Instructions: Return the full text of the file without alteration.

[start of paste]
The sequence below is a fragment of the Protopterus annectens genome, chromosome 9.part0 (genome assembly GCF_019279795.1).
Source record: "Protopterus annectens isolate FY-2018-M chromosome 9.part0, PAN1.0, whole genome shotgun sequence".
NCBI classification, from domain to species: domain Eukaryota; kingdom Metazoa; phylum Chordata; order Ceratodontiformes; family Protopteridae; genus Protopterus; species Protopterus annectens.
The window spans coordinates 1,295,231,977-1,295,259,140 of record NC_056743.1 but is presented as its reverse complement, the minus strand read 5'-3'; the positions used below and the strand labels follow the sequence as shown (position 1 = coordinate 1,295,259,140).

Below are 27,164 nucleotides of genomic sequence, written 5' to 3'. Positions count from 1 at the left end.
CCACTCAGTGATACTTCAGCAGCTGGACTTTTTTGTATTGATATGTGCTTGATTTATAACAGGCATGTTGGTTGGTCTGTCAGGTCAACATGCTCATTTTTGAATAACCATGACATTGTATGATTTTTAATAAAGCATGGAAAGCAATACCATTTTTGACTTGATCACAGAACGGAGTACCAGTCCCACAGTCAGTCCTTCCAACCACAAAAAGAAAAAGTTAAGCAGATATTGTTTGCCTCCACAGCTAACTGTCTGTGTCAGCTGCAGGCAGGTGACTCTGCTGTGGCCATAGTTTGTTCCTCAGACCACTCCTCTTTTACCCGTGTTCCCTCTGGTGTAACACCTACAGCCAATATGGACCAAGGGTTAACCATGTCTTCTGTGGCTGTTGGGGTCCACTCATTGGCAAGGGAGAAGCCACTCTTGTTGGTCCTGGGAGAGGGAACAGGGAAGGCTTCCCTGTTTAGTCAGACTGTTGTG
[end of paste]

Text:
The sequence below is a fragment of the Protopterus annectens genome, chromosome 9.part0 (genome assembly GCF_019279795.1).
Source record: "Protopterus annectens isolate FY-2018-M chromosome 9.part0, PAN1.0, whole genome shotgun sequence".
NCBI classification, from domain to species: domain Eukaryota; kingdom Metazoa; phylum Chordata; order Ceratodontiformes; family Protopteridae; genus Protopterus; species Protopterus annectens.
The window spans coordinates 1,295,231,977-1,295,259,140 of record NC_056743.1 but is presented as its reverse complement, the minus strand read 5'-3'; the positions used below and the strand labels follow the sequence as shown (position 1 = coordinate 1,295,259,140).

Below are 27,164 nucleotides of genomic sequence, written 5' to 3'. Positions count from 1 at the left end.
CCACTCAGTGATACTTCAGCAGCTGGACTTTTTTGTATTGATATGTGCTTGATTTATAACAGGCATGTTGGTTGGTCTGTCAGGTCAACATGCTCATTTTTGAATAACCATGACATTGTATGATTTTTAATAAAGCATGGAAAGCAATACCATTTTTGACTTGATCACAGAACGGAGTACCAGTCCCACAGTCAGTCCTTCCAACCACAAAAAGAAAAAGTTAAGCAGATATTGTTTGCCTCCACAGCTAACTGTCTGTGTCAGCTGCAGGCAGGTGACTCTGCTGTGGCCATAGTTTGTTCCTCAGACCACTCCTCTTTTACCCGTGTTCCCTCTGGTGTAACACCTACAGCCAATATGGACCAAGGGTTAACCATGTCTTCTGTGGCTGTTGGGGTCCACTCATTGGCAAGGGAGAAGCCACTCTTGTTGGTCCTGGGAGAGGGAACAGGGAAGGCTTCCCTGTTTAGTCAGACTGTTGTG